OmniSci and Intel: Better Together for Data Science
In 2019, we released our first version of these integrations—again, all open sourced within the respective projects. At the time, we entered into what has been a fruitful collaboration with Intel, which saw the power and performance of the open-source OmniSciDB engine. Together, we’re exploring ways to bridge its capabilities into data science tooling (identical goals to us) to help accelerate dataframe-centric analytical workflows. The Intel team selected OmniSci as a reference platform to showcase the power of its ecosystem. The Intel team, with its deep systems and tuning expertise, has contributed in major ways to this goal.
Using profiling tools from Intel like Intel® VTune Profiler, the team identified several areas for performance tuning and optimization for running OmniSciDB (including the use of Intel® oneAPI Threading Building Blocks and better locking) on Intel® CPU families. OmniSci significantly outperforms a Spark cluster in all four queries of the Billion Row Taxi benchmark (Figure 5).
Figure 5. 1.2 Billion Row Taxi benchmark with OmniSci on Intel CPUs. The x-axis shows the time (in seconds) to complete each query. Get details on this benchmark.
The team also contributed a high-performance, ingestion component based on Arrow that can be used for in-memory data ingestion into OmniSci, bypassing the need to import data first. The goal is to support a workflow similar to how dataframes are created from static files like CSV or Apache Parquet*, but without having to use the OmniSci storage system underneath.
Work is now underway to componentize the OmniSciDB engine into a library, which facilitates embedding it in a data science workflow that's based on Python while taking advantage of the scale and performance of the engine. Work is also underway to optimize the OmniSci storage subsystem to take advantage of Intel® Optane™ DC persistent memory modules (Figure 6). Initial benchmarking results are extremely promising, allowing the possibility for OmniSci to support much larger datasets on a reduced hardware footprint.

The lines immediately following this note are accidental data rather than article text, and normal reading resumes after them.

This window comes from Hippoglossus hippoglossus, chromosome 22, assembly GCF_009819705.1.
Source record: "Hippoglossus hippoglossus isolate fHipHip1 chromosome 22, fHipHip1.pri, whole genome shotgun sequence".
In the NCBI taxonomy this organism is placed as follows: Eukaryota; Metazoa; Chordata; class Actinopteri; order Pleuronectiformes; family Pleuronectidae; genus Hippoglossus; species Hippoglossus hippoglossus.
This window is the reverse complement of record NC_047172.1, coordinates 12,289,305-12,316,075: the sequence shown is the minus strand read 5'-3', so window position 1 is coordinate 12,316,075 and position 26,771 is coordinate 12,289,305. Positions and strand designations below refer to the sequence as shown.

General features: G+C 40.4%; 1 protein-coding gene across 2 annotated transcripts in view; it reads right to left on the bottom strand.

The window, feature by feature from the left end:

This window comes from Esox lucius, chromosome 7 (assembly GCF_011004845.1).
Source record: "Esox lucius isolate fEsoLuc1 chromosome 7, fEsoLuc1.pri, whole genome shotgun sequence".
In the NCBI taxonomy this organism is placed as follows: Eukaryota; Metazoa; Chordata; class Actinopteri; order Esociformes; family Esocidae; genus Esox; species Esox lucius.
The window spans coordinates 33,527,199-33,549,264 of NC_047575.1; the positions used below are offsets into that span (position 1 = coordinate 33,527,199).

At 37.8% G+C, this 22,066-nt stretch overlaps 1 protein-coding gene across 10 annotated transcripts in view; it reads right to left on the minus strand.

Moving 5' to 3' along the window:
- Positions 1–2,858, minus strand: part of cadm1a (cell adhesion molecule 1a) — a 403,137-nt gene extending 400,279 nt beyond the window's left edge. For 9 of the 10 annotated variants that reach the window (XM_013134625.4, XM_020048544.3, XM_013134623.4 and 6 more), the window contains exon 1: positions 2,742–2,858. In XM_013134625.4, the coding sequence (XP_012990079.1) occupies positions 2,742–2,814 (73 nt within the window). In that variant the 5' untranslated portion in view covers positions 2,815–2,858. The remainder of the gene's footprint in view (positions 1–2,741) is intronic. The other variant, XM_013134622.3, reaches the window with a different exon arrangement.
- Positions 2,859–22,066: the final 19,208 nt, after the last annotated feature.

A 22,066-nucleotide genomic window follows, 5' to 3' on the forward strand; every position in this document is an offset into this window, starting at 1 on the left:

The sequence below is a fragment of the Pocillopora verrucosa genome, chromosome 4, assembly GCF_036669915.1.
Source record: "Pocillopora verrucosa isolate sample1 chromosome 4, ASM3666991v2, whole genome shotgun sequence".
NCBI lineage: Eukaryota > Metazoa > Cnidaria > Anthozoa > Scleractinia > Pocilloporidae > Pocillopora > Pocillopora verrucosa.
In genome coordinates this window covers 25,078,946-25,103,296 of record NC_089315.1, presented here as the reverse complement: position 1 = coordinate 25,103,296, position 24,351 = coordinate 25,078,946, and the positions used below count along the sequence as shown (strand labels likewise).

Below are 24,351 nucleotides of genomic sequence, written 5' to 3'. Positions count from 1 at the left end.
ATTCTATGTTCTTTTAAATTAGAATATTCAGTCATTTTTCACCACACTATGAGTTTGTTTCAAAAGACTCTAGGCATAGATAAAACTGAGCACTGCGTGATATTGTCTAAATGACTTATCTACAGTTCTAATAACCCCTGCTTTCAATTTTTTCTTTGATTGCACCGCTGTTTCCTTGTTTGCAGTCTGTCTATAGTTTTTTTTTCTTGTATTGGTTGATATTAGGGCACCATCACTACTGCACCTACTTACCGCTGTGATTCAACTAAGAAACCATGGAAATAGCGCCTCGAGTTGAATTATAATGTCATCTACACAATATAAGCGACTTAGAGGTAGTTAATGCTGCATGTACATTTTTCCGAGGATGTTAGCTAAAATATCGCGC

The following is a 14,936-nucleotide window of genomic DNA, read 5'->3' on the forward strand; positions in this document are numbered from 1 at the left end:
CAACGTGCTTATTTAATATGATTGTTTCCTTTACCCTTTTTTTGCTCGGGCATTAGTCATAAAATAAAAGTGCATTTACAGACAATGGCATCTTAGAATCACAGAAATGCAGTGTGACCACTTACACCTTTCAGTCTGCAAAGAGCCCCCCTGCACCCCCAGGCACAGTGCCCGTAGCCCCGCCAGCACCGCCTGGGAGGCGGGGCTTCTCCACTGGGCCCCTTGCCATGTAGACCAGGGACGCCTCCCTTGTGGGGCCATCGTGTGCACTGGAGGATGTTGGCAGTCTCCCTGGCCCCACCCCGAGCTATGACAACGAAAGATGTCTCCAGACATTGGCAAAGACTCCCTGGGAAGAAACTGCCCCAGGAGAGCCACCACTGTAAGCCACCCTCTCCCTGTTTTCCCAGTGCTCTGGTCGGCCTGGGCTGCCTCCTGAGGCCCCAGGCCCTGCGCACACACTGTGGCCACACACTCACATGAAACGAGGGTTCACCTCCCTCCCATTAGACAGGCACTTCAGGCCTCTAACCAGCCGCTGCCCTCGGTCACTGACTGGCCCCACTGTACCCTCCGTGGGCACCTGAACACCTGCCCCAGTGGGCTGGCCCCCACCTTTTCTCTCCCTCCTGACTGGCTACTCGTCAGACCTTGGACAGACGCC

Figure 6. Preliminary scaling results with OmniSciDB on Intel Optane DC persistent memory
We’re also exploring the use of oneAPI to target new Intel® hardware—in particular, GPUs with Xe Architecture from Intel, to take advantage of the OmniSci accelerated data-rendering pipeline. This allows the complete OmniSci stack, not just the OmniSciDB engine, to run on all Intel® platforms from the data center to the desktop or laptop.
Benefits to Data Scientists
Across the board, the collaboration provides significant benefits for data scientists. For the first time, they can run large-scale analytical computations over datasets with billions of rows of data on extremely efficient hardware footprints. This combination of scalability, performance, and familiarity makes the collaboration of Intel and OmniSci compelling as a high-performance data science environment to complement large-scale data processing and storage systems like data lakes and data warehouses.
Datasets up to a terabyte can be interactively analyzed and visualized on a laptop, and up to 10 TB or greater on a desktop-class system. The use of Arrow further promises the ability to seamlessly integrate machine-learning libraries such as Intel® Data Analytics Acceleration Library into the workflow.
OmniSci and Intel together provide a compelling new platform for data scientists. Integrating the capabilities of an open, hardware-aware, high-performance analytics engine with the power of the Intel® technology ecosystem has already demonstrated great benefits in scalability, performance, and flexibility for data science workflows.
You can download and try OmniSciDB on your Mac* or Linux* laptop running Docker* by following these instructions. The following are some more resources to help you learn about OmniSci and build data science workflows:
- Blog: Overview of OmniSci in Data Science
- On-demand Webinars of OmniSci in Data Science
- Overview of OmniSci Architecture by Todd Mostak
You May Also Like